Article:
Taiwan’s Ministry of National Defense (MND) has announced that it will postpone abolishing the conscription system by two years to 2017, due to sluggish volunteer recruitment numbers.

MND postpones full voluntary system to 2017

Permanent link to this article: http://www.ustaiwandefense.com/taiwans-ministry-of-national-defense-postpones-transition-to-all-volunteer-system/

Wall Street Journal Editorial: Taiwan’s Military Under Siege

US-Taiwan Business Council - Defense Logo

Taiwan’s Military Under Siege:
A hazing scandal could destabilize the island’s relations with Beijing and Washington

August 12, 2013
Editorial by Rupert Hammond-Chambers

After several years of relative calm, Taiwan faces a new political crossroads. The tragic hazing death of army conscript Hung Chung-chiu has thrown the entire island into turmoil, and brought a coalition of civil society groups into collision with the Ministry of National Defense (MND). The way the ruling Kuomintang handles the scandal could destabilize relations with both the U.S. and China.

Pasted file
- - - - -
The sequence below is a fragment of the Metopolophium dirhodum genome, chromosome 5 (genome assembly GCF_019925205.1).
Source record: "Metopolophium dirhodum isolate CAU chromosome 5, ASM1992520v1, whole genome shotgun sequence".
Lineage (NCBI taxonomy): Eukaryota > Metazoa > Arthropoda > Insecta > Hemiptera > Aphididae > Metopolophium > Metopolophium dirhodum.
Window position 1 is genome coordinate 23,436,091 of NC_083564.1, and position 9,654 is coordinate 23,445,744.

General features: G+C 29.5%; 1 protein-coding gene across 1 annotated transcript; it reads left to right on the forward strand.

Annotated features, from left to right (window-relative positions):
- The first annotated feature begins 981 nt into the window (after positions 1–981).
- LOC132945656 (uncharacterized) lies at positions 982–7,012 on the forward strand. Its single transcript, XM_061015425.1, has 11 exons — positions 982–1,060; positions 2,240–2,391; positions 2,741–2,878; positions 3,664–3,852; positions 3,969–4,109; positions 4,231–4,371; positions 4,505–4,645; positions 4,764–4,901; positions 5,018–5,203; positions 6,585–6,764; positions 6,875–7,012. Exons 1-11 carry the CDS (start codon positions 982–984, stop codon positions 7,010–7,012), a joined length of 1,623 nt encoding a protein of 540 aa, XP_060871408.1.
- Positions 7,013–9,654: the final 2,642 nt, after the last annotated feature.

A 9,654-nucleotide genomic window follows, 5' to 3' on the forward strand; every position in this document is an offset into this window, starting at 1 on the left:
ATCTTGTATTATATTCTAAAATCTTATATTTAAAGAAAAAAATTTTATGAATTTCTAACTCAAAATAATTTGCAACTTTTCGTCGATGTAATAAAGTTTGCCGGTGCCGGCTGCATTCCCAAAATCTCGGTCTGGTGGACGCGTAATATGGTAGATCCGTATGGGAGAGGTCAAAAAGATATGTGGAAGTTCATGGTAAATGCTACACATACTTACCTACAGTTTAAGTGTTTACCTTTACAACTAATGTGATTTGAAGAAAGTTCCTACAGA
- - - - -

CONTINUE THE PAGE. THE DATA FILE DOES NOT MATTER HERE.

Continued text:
Corporal Hung, after receiving significant physical hazing, died in disciplinary confinement. His alleged transgression was the taking of a camera phone on to a military base, but many speculate that he was privy to corruption on the base. The video footage of his confinement was erased before it could be handed over to judicial authorities. Taiwan’s citizens view this case through the prism of a MND that acts with impunity, and the possibility of corruption on the base has further aggravated events. Pro-China forces have jumped on the opportunity to further undermine the MND and claim that the military is unworthy of robust support.

Washington has reason to worry about that backlash because the MND is the most important pro-American institution within the government. Some in the KMT want to impose financial restrictions on the MND to “starve the beast” in the aftermath of the hazing scandal. This would further weaken the already underfunded MND at a time when the military requires resources and support to transform itself into a modern, well-equipped, and all-volunteer force. Mr. Ma committed to turning a conscript army into an all-volunteer force, but has so far failed to come up with the budget. That means the military is unable to execute a policy directive from its civilian leadership. The MND is frustrated over what it views as a policy that by design leaves it highly vulnerable to political attack. Recent events have also left a vacuum at the top, with two ministers resigning in rapid succession.